Your Freshly Washed Socks May Be Full of Germs
Science Daily reports that washing machines may not be killing the harmful germs that get onto our clothing. A study preformed in the UK found that even after going through a wash cycle, clothing had traces of the bacteria MRSA and Acinetobacter. MRSA can cause skin infections, urinary tract infections and pneumonia and is more likely to affect the elderly, children and those with a weakened immune system. The study found that in order for both forms of bacteria to be eliminated the water temperature must be 140 degrees Fahrenheit. If the water is only 104 degrees, it kills MRSA, but leaves Acinetobacter behind. It did mention that if you use an iron at 40 degrees after washing, it would kill off the remaining Acinetobacter. The article didn’t say anything about a dryer, but it seems to me that if you dry your clothes at a high temperature it would also kill off all bacteria.
Lower temperatures are being used in order to conserve energy, but it could end up causing us harm. The amount of germs that are killed can also depend on the type of detergent you use. Liquid detergents usually don’t contain bleaching agents like powder detergents do, and may not strong enough to clean effectively. It is best to always separate underwear and other clothing items from bed and kitchen linens. Lifehacker even recommends putting a cup of Listerine mouthwash in your laundry to kill bacteria. Just make sure to use one with no artificial colors and do a test run to be sure it won’t stain your clothing.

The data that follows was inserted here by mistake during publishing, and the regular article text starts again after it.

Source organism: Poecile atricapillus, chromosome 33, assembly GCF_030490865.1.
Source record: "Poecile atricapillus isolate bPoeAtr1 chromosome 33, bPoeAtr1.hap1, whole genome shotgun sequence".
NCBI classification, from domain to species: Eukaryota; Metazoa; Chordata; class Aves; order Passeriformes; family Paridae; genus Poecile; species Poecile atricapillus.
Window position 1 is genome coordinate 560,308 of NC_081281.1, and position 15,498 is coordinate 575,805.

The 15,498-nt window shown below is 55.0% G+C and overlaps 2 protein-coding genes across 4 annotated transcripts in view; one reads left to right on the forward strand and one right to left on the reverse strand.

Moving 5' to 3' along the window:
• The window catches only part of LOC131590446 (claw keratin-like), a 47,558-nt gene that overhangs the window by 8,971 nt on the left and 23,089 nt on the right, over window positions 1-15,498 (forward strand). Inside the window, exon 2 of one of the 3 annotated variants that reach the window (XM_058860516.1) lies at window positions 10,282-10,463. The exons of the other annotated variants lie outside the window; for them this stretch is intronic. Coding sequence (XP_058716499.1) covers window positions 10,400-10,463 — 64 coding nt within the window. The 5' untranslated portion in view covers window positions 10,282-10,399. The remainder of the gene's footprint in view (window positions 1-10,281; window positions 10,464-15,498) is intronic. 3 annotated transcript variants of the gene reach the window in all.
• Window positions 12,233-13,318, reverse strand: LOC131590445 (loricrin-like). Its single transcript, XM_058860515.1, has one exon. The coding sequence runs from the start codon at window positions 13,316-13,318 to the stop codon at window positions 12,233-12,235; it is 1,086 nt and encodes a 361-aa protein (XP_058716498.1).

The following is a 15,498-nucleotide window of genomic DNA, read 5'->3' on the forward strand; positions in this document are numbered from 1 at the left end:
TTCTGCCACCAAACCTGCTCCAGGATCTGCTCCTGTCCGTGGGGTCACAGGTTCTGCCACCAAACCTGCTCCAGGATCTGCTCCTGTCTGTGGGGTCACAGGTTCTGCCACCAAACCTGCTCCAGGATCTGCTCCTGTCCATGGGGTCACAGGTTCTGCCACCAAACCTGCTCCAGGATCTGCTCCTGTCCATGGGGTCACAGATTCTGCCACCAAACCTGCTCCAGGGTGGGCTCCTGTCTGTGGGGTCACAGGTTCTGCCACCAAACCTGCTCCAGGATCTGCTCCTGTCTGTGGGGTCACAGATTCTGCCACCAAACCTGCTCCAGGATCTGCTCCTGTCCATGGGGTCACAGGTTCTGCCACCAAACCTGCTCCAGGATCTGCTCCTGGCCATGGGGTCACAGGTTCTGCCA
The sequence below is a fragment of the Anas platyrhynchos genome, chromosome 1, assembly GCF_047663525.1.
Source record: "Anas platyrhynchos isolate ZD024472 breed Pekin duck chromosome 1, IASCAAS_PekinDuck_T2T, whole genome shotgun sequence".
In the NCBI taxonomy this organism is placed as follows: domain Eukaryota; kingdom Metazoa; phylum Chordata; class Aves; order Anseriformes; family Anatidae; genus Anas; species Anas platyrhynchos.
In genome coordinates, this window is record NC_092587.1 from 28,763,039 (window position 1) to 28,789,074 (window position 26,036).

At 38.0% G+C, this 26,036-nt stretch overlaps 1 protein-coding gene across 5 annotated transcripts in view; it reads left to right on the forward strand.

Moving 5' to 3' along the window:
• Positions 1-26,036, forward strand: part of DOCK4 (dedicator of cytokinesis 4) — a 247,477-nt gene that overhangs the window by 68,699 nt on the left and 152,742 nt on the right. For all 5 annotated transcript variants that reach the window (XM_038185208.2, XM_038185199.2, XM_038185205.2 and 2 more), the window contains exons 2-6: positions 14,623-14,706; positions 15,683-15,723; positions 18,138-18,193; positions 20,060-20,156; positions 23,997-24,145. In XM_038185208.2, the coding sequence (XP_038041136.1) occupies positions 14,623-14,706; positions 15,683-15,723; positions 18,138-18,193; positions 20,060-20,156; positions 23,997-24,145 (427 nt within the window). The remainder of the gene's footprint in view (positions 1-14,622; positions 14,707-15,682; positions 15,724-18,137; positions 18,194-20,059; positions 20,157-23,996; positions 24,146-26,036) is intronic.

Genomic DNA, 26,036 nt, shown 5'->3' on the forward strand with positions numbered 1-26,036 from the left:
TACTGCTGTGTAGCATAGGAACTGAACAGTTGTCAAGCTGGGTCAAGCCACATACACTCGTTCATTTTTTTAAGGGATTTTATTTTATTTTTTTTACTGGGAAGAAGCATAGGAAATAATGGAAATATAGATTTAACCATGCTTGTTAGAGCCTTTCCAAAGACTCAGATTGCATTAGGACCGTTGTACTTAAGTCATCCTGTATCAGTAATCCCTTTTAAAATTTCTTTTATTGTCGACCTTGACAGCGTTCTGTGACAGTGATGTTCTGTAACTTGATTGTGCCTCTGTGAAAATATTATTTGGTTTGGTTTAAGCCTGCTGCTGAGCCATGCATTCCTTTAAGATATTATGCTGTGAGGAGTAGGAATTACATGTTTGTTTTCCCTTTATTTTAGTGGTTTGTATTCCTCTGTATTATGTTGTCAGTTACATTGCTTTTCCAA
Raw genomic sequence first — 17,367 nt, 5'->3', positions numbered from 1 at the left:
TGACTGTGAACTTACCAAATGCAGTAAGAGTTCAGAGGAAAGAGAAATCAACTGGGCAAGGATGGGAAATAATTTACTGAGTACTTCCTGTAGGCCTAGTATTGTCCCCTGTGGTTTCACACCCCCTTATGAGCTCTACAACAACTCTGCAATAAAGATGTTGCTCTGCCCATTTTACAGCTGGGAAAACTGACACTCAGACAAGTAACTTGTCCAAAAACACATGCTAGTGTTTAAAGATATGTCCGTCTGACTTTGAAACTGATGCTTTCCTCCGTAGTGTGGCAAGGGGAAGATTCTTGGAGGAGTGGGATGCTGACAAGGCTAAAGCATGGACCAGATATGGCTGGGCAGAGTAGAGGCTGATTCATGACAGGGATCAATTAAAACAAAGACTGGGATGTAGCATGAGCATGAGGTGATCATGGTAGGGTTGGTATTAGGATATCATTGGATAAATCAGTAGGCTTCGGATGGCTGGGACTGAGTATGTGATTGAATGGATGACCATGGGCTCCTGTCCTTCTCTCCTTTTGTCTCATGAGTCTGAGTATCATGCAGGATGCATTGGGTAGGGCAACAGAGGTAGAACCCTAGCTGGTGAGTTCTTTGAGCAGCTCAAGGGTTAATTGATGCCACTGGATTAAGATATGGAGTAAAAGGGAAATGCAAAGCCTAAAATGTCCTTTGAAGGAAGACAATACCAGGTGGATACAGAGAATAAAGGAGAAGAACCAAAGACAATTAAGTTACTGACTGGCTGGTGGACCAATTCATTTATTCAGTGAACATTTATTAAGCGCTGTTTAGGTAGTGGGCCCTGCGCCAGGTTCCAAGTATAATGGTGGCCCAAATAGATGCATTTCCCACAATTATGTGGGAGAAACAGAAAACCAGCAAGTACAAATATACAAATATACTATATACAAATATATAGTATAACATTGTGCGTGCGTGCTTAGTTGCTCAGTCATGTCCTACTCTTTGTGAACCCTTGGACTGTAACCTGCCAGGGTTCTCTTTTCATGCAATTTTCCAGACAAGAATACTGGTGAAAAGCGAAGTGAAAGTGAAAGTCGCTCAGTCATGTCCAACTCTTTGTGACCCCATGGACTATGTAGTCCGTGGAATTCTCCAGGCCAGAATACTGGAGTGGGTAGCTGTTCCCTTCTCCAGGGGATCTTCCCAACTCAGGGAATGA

Hopefully this information hasn’t scared your socks off. Maybe you should go wash them again just to be sure. And if you want to read more you can find out more at the following sites: sciencedaily.com, dailymail.co.uk, lifehacker.com
image source: au.news.yahoo